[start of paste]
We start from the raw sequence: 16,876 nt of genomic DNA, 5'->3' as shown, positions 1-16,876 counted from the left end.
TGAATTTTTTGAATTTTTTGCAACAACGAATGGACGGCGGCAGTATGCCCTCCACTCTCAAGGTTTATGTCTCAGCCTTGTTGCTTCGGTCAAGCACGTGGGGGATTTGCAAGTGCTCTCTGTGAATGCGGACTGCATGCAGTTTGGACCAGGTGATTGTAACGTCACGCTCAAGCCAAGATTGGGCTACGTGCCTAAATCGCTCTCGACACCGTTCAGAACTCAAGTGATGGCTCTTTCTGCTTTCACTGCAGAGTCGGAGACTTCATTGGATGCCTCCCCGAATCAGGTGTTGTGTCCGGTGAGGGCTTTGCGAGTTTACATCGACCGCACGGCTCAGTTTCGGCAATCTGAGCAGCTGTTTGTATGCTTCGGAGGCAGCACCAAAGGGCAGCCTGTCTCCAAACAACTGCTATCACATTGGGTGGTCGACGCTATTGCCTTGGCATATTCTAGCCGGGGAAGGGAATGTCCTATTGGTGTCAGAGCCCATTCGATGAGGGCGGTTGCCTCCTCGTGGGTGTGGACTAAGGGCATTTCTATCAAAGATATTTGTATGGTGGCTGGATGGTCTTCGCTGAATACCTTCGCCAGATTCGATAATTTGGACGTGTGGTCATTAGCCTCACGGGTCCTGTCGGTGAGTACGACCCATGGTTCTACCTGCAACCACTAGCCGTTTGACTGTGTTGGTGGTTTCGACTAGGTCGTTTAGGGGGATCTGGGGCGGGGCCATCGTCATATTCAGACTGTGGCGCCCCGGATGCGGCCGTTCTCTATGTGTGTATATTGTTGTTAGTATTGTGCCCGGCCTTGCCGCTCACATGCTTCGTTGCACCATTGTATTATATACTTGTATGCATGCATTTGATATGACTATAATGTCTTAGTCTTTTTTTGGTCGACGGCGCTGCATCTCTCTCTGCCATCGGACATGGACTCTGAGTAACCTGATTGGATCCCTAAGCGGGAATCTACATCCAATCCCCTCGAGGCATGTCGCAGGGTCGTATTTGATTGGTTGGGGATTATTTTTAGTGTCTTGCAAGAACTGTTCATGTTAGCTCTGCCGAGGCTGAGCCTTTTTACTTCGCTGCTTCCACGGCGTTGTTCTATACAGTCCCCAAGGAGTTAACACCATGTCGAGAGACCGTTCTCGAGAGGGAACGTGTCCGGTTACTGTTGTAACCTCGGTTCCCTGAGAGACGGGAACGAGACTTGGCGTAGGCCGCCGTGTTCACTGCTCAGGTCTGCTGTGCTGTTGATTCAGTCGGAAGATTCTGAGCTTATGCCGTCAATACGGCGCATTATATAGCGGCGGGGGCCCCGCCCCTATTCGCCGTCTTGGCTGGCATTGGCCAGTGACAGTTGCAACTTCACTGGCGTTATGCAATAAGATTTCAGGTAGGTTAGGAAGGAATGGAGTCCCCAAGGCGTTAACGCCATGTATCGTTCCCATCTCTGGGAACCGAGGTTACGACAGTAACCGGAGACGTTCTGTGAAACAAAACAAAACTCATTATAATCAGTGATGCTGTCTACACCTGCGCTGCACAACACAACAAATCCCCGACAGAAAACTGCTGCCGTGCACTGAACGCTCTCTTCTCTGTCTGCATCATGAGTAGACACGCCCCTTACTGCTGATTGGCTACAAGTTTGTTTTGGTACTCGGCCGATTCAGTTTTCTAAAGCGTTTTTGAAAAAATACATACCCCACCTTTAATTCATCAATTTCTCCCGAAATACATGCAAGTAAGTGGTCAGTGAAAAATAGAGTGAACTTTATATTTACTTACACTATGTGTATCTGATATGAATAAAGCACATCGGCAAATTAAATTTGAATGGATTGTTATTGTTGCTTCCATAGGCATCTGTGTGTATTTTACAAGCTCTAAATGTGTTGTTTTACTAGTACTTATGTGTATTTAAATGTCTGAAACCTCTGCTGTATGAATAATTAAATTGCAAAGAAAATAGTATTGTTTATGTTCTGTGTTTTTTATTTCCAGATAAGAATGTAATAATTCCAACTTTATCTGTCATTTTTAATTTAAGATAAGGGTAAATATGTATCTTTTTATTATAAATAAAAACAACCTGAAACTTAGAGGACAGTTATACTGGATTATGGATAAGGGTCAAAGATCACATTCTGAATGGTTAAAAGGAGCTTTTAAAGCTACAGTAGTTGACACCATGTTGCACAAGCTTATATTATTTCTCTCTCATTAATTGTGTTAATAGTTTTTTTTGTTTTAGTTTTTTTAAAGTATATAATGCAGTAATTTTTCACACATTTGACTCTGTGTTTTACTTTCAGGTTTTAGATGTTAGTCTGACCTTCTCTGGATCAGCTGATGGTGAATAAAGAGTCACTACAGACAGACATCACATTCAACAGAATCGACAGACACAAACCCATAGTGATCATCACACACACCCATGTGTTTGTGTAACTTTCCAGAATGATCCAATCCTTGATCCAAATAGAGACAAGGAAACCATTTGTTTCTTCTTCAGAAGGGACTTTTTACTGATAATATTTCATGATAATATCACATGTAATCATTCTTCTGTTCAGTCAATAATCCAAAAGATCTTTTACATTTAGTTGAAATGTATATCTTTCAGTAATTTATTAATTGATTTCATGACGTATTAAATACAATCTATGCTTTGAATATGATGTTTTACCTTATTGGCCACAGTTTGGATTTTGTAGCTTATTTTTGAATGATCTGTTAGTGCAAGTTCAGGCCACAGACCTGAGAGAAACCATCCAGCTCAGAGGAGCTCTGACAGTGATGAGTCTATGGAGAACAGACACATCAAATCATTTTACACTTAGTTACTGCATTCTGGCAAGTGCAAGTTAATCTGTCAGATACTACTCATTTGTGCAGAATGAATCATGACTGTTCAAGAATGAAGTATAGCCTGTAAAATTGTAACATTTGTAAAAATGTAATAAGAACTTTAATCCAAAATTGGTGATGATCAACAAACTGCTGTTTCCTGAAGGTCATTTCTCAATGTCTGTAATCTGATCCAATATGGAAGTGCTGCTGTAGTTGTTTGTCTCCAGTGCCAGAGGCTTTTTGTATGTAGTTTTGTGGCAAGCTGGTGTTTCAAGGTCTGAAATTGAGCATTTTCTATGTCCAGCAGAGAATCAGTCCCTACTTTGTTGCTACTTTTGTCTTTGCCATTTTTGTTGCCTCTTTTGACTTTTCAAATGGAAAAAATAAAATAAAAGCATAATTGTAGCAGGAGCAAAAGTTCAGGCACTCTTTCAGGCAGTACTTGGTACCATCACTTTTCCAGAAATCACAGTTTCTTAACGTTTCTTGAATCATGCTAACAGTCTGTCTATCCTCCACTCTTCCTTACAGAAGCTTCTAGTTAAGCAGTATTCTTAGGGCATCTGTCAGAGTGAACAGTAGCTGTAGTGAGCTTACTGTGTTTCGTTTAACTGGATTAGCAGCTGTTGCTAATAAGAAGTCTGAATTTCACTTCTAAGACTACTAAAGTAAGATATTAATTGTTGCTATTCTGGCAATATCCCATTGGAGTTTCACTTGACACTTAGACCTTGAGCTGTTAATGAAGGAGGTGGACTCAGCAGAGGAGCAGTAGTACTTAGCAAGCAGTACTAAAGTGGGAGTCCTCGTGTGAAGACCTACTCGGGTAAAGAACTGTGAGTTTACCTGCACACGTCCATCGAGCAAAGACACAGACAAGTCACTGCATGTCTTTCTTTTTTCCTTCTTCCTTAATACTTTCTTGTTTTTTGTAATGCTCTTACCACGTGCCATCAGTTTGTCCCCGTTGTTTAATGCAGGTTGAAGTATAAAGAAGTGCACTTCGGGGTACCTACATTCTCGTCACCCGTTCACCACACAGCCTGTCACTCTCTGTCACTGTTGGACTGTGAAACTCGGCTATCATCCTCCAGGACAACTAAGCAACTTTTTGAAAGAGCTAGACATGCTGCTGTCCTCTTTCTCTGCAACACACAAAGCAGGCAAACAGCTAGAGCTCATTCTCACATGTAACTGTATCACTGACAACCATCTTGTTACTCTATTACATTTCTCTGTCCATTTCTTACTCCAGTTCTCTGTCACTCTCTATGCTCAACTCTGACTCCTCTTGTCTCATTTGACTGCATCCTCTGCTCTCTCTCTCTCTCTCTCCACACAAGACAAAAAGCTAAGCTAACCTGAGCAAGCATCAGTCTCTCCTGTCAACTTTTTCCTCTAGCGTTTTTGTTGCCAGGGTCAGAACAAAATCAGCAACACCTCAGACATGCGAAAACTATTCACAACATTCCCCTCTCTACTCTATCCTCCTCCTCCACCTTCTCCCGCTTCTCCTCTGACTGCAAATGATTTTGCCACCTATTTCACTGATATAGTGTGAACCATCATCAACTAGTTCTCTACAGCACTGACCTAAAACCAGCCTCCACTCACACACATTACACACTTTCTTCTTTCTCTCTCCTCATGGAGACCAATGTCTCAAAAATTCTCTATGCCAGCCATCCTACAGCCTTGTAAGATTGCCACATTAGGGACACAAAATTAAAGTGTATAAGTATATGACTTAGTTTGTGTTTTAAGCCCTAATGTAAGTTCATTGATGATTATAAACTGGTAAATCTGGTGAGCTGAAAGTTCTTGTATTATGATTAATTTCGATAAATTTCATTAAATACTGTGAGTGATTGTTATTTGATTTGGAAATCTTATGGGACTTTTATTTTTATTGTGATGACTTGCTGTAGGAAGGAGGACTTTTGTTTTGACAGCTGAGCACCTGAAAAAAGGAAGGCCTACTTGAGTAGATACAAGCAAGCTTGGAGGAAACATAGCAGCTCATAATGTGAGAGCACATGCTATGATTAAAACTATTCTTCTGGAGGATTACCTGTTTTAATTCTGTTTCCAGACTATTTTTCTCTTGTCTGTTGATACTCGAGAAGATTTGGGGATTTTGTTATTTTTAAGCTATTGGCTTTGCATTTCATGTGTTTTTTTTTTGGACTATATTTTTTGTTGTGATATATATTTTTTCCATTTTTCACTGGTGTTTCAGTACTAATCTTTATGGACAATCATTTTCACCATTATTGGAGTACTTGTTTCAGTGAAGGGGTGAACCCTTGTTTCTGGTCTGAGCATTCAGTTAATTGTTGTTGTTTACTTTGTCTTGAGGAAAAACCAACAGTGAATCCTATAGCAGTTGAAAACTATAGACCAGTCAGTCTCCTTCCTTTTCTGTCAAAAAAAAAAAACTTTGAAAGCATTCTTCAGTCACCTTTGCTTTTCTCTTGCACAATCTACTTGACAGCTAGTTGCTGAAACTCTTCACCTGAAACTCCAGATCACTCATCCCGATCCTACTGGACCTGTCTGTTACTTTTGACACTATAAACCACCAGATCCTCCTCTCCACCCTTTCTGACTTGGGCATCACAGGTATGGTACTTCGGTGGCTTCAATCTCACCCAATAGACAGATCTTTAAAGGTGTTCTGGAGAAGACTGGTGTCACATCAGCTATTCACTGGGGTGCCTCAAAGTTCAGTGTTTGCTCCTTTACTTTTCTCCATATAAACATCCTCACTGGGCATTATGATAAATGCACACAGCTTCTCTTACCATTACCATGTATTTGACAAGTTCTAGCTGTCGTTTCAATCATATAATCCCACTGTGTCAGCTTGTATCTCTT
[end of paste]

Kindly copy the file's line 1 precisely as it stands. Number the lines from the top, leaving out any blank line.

We start from the raw sequence: 16,876 nt of genomic DNA, 5'->3' as shown, positions 1-16,876 counted from the left end.